Weekly 40-Watt #1: The Black Crowes

Weekly 40-Watt is a feature where I listen to an album or band, new or old, for the first time and jot down some notes on it.

this photo was presumably taken in the ‘90s, although it looks two decades older.

this photo was presumably taken in the ‘90s, although it looks two decades older.

This is a new blog feature called Weekly 40-Watt. My goal with it is to encourage myself to listen to something new in my ears each week and start writing about music a bit more again. I’ll listen to one band or album, new or old, that I’ve never listened to before and write some stuff about it. Let’s see if we can somehow get 50 of these in 2019.

Today’s blog is about The Black Crowes. My friend Pat pointed me in their direction when, after playing a zillion hours of Red Dead Redemption 2 and watching A Star Is Born, I found myself searching for something rock-ish / country-ish / blues-ish with guitars. Probably I can blame the Jackson Maine tracks on the ASIB soundtrack for this itch.

Keeping it simple, I used the Black Crowes Essentials playlist on Apple Music for my intro to the band. Off the bat, the first two tracks were recognizable enough. “Hard to Handle” (originally by Otis Redding) and “She Talks to Angels” were each widespread enough as ‘90s hits, from their debut album Shake Your Money Maker, that their melodies were stored somewhere in the back of my brain. These tracks demonstrate easily enough what we’re getting from The Black Crowes — bluesy rock that’s catchy, memorable, easy listening. The former is on the higher-energy side of what they offer; the latter is a pretty straight ballad type.

Two notable songs on this playlist come from the band’s second album, 1992’s The Southern Harmony and Musical Companion. “Remedy” and “Sting Me” were both hits for the band, and each maintain a driving rock backbone while accompanied by a backing group of gospel choir singers. Both songs have enough in the way of guitar solos to satisfy that particular part of what I was looking for when I started listening.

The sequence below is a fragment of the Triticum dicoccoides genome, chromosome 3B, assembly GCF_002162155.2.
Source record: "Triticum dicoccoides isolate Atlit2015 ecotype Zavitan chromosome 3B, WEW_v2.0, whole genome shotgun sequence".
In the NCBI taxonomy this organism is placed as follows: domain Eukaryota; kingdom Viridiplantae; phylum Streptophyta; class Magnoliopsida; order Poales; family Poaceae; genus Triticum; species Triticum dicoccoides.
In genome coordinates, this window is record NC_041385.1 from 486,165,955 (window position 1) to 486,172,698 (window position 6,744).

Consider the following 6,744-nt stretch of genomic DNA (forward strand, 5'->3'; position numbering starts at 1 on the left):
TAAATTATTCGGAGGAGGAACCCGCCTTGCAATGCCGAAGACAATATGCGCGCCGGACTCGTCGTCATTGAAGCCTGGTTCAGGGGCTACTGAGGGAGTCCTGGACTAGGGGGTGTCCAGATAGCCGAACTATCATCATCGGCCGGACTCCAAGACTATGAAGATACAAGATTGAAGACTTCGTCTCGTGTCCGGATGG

“Jealous Again,” another taken from Shake Your Money Maker, has an intro a bit reminiscent of something the E Street Band would ease into, and the featured piano, expected from blues-rock like this, is effective on this song, if perhaps not as prominent as some other tracks. “Kickin’ My Heart Around” is a more recent track for this playlist, from 1999’s By Your Side, and generally showcases the type of music that can’t hurt to toss on every once in a while — well-written, catchy, fun rock stuff.

There are some other highlights here, but what I’ve gathered from my listen is that I’ll likely incorporate Shake Your Money Maker, The Southern Harmony and Musical Companion, and By Your Side into my rotation for a while. Certainly a band I’m glad I took the time to check out, they fit the bill of what I was in a mood for recently, and a few of these tracks will be good additions to some large playlists I keep updating regularly.